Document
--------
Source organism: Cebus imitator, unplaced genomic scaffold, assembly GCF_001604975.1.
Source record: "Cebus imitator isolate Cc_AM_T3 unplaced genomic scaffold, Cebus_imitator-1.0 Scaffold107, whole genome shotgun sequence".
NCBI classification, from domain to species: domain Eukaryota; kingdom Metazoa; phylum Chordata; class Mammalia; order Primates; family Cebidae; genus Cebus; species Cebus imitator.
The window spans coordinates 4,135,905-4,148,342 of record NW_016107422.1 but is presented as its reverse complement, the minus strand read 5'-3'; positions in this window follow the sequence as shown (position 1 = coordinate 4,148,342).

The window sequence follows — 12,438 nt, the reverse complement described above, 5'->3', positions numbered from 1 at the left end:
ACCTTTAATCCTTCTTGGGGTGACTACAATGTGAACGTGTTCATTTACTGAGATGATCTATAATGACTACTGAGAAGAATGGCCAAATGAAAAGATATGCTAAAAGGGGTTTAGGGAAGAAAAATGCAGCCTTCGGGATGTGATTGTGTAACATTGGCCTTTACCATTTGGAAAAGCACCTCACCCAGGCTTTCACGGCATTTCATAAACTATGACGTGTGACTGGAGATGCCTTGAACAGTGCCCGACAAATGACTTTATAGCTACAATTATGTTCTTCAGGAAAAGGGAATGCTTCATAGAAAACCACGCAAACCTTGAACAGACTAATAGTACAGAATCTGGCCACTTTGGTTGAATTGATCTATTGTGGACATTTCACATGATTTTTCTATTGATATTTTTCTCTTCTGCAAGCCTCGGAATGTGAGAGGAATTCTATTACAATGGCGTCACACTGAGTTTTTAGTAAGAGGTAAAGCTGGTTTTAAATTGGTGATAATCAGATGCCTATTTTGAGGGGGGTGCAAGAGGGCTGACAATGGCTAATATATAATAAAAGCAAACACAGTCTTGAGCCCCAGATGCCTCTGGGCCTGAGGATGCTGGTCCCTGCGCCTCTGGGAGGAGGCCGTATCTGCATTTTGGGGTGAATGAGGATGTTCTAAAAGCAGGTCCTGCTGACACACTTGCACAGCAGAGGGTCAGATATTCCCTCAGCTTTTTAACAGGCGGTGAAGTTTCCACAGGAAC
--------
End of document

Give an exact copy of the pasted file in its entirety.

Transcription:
Source organism: Cebus imitator, unplaced genomic scaffold, assembly GCF_001604975.1.
Source record: "Cebus imitator isolate Cc_AM_T3 unplaced genomic scaffold, Cebus_imitator-1.0 Scaffold107, whole genome shotgun sequence".
NCBI classification, from domain to species: domain Eukaryota; kingdom Metazoa; phylum Chordata; class Mammalia; order Primates; family Cebidae; genus Cebus; species Cebus imitator.
The window spans coordinates 4,135,905-4,148,342 of record NW_016107422.1 but is presented as its reverse complement, the minus strand read 5'-3'; positions in this window follow the sequence as shown (position 1 = coordinate 4,148,342).

The window sequence follows — 12,438 nt, the reverse complement described above, 5'->3', positions numbered from 1 at the left end:
ACCTTTAATCCTTCTTGGGGTGACTACAATGTGAACGTGTTCATTTACTGAGATGATCTATAATGACTACTGAGAAGAATGGCCAAATGAAAAGATATGCTAAAAGGGGTTTAGGGAAGAAAAATGCAGCCTTCGGGATGTGATTGTGTAACATTGGCCTTTACCATTTGGAAAAGCACCTCACCCAGGCTTTCACGGCATTTCATAAACTATGACGTGTGACTGGAGATGCCTTGAACAGTGCCCGACAAATGACTTTATAGCTACAATTATGTTCTTCAGGAAAAGGGAATGCTTCATAGAAAACCACGCAAACCTTGAACAGACTAATAGTACAGAATCTGGCCACTTTGGTTGAATTGATCTATTGTGGACATTTCACATGATTTTTCTATTGATATTTTTCTCTTCTGCAAGCCTCGGAATGTGAGAGGAATTCTATTACAATGGCGTCACACTGAGTTTTTAGTAAGAGGTAAAGCTGGTTTTAAATTGGTGATAATCAGATGCCTATTTTGAGGGGGGTGCAAGAGGGCTGACAATGGCTAATATATAATAAAAGCAAACACAGTCTTGAGCCCCAGATGCCTCTGGGCCTGAGGATGCTGGTCCCTGCGCCTCTGGGAGGAGGCCGTATCTGCATTTTGGGGTGAATGAGGATGTTCTAAAAGCAGGTCCTGCTGACACACTTGCACAGCAGAGGGTCAGATATTCCCTCAGCTTTTTAACAGGCGGTGAAGTTTCCACAGGAAC